Headbanger: The Story Behind the Fayetteville Woodpeckers

The U.S. Army’s Fort Bragg comprises more than 250 square miles in central North Carolina and is one of the largest military installations in the world. The fifth largest city in the state of North Carolina, Fayetteville, sits adjacent to the fort and reflects a culture that is heavily influenced by the nearby military presence. So in 2019, when the city inherited a Class-A Advanced minor league baseball team, it was important that its brand be tough and fierce.

“We wanted to be pro-military but not in-your-face military,” said David Lane, the team’s general manager.

The answer: a small to mid-sized species of woodpecker that lives in pine trees and eats primarily bugs and fruit.

The nickname Woodpeckers was not necessarily fans’ first choice. A name-the-team contest with 1,300 entries turned up several submissions that were turned away because they were already trademarked—the Iron Mikes by Mike Tyson, Bambinos by the Babe Ruth Foundation, and Highlanders (the name of a team that played in Fayetteville off an on from 1909 to 1956) by the New York Yankees. The end result of the contest was a final five of Fatbacks, Fly Traps, Jumpers, Wood Dogs, and Woodpeckers.

“At first there was some community displeasure with the top five names,” Lane said, “but we kept telling everybody, just be patient, we promise you’ll love the logo even if you don’t like the name.”

The nickname Woodpeckers ultimately won the contest in large part because a specific endangered species of the bird has a significance to the area.

“The woodpecker has a story in Fayetteville; Fort Bragg has the world’s second largest population of the endangered species red-cockaded woodpecker,” Lane said. “In fact, many of the soldiers around here, the retirees, have told us that bird shut down the base a couple times because they would be training and they would come upon red-cockaded woodpeckers and they would have to stop because it was an endangered species.”

One of the benefactors of the new team name is the bird itself. The name has drawn attention to the plight of red-cockaded woodpeckers, which have been struggling for survival since before the Endangered Species Act of 1973 was a thing.

Military officials at Fort Bragg have been working with environmental groups to protect the endangered bird since the 1990s, but the current population of about 12,500 birds is only about one percent of the red-cockaded woodpecker’s heyday, and its geographic range has been severely curtailed by loss of its longleaf pine habitat.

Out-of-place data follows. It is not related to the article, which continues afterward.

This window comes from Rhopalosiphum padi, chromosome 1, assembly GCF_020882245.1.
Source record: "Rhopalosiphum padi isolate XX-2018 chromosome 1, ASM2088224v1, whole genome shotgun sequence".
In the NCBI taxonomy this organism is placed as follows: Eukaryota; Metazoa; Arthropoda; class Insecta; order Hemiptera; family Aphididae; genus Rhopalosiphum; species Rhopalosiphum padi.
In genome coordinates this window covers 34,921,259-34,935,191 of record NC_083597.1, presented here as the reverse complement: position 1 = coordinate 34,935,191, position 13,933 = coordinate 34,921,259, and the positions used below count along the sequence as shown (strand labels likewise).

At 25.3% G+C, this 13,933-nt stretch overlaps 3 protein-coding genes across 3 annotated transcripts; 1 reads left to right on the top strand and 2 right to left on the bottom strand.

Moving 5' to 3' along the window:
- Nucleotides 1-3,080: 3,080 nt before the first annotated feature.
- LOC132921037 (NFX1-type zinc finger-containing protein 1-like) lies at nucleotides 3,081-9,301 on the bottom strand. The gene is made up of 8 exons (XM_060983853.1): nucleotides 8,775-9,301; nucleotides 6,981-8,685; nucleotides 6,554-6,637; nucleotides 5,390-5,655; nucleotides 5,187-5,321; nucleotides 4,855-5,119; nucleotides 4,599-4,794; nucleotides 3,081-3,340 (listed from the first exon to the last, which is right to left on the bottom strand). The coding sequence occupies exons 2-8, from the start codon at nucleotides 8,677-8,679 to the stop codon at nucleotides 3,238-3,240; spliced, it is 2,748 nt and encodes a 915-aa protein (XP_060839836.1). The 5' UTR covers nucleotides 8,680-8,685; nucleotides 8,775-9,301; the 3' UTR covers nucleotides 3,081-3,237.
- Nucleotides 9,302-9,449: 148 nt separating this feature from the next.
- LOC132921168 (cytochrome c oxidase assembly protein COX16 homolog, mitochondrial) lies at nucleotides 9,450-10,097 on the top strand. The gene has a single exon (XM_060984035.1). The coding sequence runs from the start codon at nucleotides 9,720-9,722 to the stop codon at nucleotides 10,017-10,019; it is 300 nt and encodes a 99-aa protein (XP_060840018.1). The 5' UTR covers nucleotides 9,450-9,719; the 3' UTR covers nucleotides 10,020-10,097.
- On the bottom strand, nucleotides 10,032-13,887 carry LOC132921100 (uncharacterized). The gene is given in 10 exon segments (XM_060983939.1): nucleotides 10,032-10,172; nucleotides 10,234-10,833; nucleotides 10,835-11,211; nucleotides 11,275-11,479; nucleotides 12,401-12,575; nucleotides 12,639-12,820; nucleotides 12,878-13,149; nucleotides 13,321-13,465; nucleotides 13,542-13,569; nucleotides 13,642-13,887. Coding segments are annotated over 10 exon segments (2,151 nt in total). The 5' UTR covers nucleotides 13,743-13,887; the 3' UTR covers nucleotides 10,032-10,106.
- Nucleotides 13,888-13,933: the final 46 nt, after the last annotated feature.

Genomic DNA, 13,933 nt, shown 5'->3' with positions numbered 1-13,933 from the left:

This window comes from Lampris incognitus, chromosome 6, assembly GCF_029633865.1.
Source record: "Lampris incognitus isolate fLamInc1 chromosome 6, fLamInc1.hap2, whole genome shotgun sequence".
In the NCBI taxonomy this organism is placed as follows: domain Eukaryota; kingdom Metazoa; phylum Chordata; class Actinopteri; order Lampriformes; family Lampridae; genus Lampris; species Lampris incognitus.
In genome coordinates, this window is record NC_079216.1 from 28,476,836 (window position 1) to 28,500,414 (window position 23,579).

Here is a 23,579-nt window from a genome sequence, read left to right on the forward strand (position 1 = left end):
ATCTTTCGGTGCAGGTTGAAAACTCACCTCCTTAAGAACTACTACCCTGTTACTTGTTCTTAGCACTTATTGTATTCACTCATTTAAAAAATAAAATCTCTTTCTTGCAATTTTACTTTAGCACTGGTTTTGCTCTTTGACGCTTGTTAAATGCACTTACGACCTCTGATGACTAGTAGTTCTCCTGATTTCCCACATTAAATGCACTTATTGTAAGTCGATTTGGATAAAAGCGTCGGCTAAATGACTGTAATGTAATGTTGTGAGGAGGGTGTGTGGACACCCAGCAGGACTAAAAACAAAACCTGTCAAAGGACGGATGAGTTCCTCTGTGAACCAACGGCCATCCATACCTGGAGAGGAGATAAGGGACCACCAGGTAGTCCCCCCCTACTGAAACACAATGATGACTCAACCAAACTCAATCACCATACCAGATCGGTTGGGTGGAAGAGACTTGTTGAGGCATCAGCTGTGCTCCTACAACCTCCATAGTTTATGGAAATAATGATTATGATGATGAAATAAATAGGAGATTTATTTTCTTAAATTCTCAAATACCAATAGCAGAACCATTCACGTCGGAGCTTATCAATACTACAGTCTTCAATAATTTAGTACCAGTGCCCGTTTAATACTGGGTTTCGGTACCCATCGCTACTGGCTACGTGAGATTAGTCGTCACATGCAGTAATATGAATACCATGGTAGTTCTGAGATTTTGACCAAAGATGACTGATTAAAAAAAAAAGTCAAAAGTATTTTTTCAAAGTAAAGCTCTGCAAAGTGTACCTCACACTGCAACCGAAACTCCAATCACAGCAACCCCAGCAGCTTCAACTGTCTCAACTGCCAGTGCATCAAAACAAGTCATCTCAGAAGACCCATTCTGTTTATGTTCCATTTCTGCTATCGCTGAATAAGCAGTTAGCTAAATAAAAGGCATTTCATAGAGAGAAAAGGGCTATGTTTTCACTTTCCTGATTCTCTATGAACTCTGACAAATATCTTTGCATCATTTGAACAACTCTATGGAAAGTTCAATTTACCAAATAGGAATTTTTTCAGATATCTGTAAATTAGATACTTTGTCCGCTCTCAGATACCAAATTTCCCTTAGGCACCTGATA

The logo, which was created by the team’s parent club and owner, the Houston Astros, reflects that fighting spirit. Accordingly, the team went with a serious bird rather than a kid-friendly cartoon that might be more in keeping with contemporary minor league baseball trends.

“We designed the logo to be as fierce as possible,” Lane said. “We wanted it to look like a resilient bird that’s constantly fighting extinction, with the tough colors, the black and the red that go with our tough all-American fans here at Fort Bragg. That was the reason we went the way we did.”

The team name and logos are appropriate the area, per Lane, because the attributes of the bird are similar to those of the town itself: “Fayetteville is small but tough,” Lane said.

The avian nature of the nickname has an additional ancillary benefit to the team’s marketing department: “We had data that suggested that bird names perform very well in baseball, especially in retail,” Lane said. (This may explain why three of the five teams in the Carolina League’s Southern Division are the Down East Wood Ducks, Myrtle Beach Pelicans, and Fayetteville Woodpeckers.)

The 2019 season was the team’s first as the Fayetteville WoodPeckers. The franchise was conjured into existence in 2017 as the Buies Creek Astros to replace the defunct Bakersfield Blaze, who were contracted by the California League after the 2016 season. The team played two seasons in Buies Creek while they built a stadium in Fayetteville. (The stadium has black outfield walls and red drink rails to reflect the team’s color palette.)

Photo by jalexartis Photography

It will probably be 2021 before we see the Woodpeckers’ second season because affiliated Minor League Baseball is likely to be cancelled in 2020. Thankfully for fans, the team itself is not endangered longterm—it’s not been seen on any of the lists of teams at risk of de-affiliation by Major League Baseball, and it’s likely safe because it’s owned by the Astros.

When the Woodpeckers do take the field again, the world will be a different place. The structure of Minor League Baseball itself will likely see huge changes before 2021, the name of Fort Bragg (one of 10 U.S. Army installations named for Confederate generals) has been the subject of debate in recent weeks, and who knows what professional sports in general might look like when fans are present in stadiums again?

Whether the post-COVID-19 world is a Mad Max hellscape or a return to relative normalcy, the Woodpeckers will be toughest bird on the block when baseball is back.